DON’T: Set the tree out in your backyard – whether intended for birds, as a windbreak, or to compost later. Over the winter and into springtime many sorts of pests, weed seeds, and tree diseases could emerge and contaminate your property. It might seem like a harmless idea, but it really could result in a big negative impact.

For the full scoop, visit our Holiday Greenery page!

Thanks for reading!


Dear Don’t Move Firewood from Wisconsin

An alert citizen in Wisconsin posted a great question to Don’t Move Firewood today;

Dear Don’t Move Firewood,

I own a farm in (town removed) Wisconsin and 40 acres of wood was blown down in the July storms. I would like to bring the oak to my home in (town removed) Minnesota to burn, is that alright to do?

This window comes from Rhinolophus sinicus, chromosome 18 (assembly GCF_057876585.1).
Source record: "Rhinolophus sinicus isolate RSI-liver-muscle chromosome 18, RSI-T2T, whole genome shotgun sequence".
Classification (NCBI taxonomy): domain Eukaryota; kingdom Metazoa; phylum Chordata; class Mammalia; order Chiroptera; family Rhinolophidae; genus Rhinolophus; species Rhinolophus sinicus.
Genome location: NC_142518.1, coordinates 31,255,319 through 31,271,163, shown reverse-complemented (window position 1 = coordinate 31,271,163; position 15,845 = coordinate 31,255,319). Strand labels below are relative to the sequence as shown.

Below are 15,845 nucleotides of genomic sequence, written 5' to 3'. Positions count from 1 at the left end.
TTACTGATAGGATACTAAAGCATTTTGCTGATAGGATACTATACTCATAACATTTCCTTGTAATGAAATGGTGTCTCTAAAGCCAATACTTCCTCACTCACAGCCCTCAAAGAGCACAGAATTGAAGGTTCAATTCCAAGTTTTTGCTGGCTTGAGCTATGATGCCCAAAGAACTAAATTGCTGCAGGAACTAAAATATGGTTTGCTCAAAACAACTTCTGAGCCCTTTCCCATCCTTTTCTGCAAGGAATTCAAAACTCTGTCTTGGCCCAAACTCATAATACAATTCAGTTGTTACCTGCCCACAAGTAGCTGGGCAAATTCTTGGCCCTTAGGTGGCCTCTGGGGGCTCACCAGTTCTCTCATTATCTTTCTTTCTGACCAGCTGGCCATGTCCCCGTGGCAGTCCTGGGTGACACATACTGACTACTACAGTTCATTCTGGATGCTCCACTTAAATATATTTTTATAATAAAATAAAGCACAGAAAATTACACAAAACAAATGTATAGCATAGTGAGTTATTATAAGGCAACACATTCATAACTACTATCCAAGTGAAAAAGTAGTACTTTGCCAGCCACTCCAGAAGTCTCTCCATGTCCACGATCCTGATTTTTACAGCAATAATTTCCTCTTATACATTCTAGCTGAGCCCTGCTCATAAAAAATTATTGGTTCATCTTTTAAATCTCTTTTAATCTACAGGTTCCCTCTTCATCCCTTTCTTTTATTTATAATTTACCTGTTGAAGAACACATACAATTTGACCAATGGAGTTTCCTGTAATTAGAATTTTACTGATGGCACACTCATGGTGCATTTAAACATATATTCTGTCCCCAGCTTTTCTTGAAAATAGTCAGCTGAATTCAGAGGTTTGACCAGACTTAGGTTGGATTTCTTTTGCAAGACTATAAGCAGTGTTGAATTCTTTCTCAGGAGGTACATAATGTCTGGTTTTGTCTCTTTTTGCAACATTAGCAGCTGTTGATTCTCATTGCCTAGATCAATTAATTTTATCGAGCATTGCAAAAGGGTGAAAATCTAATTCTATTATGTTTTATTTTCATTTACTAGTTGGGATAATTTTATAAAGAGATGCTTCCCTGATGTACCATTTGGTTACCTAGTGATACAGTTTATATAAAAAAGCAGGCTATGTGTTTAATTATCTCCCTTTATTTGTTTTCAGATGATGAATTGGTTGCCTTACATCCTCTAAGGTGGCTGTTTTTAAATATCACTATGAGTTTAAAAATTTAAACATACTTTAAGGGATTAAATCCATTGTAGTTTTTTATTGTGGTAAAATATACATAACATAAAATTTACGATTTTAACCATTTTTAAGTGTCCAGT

Dan from Minnesota

Dear Dan,

I hate to tell you, but this is a really bad idea on a two levels.

Most importantly in terms of a simple answer, it is often illegal to move hardwood firewood across state and county lines in this particular region of the country. I can’t give you any firm legal advice because I don’t know the route you’d take, and I’d hate to get you in trouble if I was wrong, but I must say this really puts you at a serious potential liability.

Secondly, this isn’t a good idea because your farm is in the midst of a great sea of potential invaders. You probably know that oaks don’t carry emerald ash borer (if they did, we’d name them emerald oak borer) but there are several species of both native and invasive insects in the midwest that do infest and kill oaks. Your worst nightmare is taking this wood from your place in Wisconsin- where unbeknownst to you it had some serious insect infestation- and bringing that infestation to Minnesota where it will destroy your trees, your property value, and potentially (eventually) all the trees for hundreds of miles.